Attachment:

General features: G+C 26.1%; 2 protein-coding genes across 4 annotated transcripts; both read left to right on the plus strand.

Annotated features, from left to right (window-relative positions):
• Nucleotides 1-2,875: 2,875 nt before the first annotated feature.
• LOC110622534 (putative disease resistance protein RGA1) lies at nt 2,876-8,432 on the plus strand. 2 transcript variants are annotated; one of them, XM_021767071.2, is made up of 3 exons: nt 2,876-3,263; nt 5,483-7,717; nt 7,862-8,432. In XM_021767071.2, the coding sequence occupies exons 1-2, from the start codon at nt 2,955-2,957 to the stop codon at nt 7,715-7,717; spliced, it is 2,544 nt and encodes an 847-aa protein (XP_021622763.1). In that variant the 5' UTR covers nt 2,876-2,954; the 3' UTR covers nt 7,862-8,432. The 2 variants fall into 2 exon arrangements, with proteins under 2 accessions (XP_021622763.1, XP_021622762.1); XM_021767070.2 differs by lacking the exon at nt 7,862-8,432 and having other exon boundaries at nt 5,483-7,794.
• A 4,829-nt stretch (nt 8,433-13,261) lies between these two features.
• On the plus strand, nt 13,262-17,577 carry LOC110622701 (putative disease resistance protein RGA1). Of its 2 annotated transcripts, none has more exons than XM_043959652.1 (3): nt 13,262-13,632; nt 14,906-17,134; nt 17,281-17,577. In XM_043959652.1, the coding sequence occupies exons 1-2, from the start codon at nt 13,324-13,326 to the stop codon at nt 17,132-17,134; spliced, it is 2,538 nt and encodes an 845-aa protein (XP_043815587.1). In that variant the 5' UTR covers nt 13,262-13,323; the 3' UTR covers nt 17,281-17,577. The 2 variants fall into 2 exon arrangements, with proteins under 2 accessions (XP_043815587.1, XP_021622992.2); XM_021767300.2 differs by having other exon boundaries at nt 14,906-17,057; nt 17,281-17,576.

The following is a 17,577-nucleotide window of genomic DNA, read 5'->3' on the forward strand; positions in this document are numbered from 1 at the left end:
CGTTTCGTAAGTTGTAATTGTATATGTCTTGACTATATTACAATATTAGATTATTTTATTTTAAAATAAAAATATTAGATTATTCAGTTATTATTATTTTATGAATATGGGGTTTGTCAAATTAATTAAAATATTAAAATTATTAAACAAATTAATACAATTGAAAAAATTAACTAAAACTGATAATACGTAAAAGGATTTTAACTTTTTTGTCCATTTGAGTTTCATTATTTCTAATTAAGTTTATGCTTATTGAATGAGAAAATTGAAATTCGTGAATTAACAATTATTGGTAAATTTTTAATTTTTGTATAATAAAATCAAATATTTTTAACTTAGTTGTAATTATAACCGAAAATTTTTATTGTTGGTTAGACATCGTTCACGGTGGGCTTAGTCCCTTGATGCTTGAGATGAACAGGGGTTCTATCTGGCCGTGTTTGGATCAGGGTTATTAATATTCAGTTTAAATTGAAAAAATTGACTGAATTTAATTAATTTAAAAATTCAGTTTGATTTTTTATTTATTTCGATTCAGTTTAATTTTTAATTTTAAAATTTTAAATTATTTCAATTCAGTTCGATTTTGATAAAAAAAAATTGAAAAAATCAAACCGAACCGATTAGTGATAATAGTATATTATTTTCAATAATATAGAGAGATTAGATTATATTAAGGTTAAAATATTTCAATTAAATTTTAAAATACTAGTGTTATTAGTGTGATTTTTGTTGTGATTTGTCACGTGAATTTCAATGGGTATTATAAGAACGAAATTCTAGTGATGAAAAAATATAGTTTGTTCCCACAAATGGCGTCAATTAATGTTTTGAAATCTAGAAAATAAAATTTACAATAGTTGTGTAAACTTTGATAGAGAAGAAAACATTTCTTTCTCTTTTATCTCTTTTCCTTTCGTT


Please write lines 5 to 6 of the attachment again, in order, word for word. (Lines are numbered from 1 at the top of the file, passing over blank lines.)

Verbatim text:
• A 4,829-nt stretch (nt 8,433-13,261) lies between these two features.
• On the plus strand, nt 13,262-17,577 carry LOC110622701 (putative disease resistance protein RGA1). Of its 2 annotated transcripts, none has more exons than XM_043959652.1 (3): nt 13,262-13,632; nt 14,906-17,134; nt 17,281-17,577. In XM_043959652.1, the coding sequence occupies exons 1-2, from the start codon at nt 13,324-13,326 to the stop codon at nt 17,132-17,134; spliced, it is 2,538 nt and encodes an 845-aa protein (XP_043815587.1). In that variant the 5' UTR covers nt 13,262-13,323; the 3' UTR covers nt 17,281-17,577. The 2 variants fall into 2 exon arrangements, with proteins under 2 accessions (XP_043815587.1, XP_021622992.2); XM_021767300.2 differs by having other exon boundaries at nt 14,906-17,057; nt 17,281-17,576.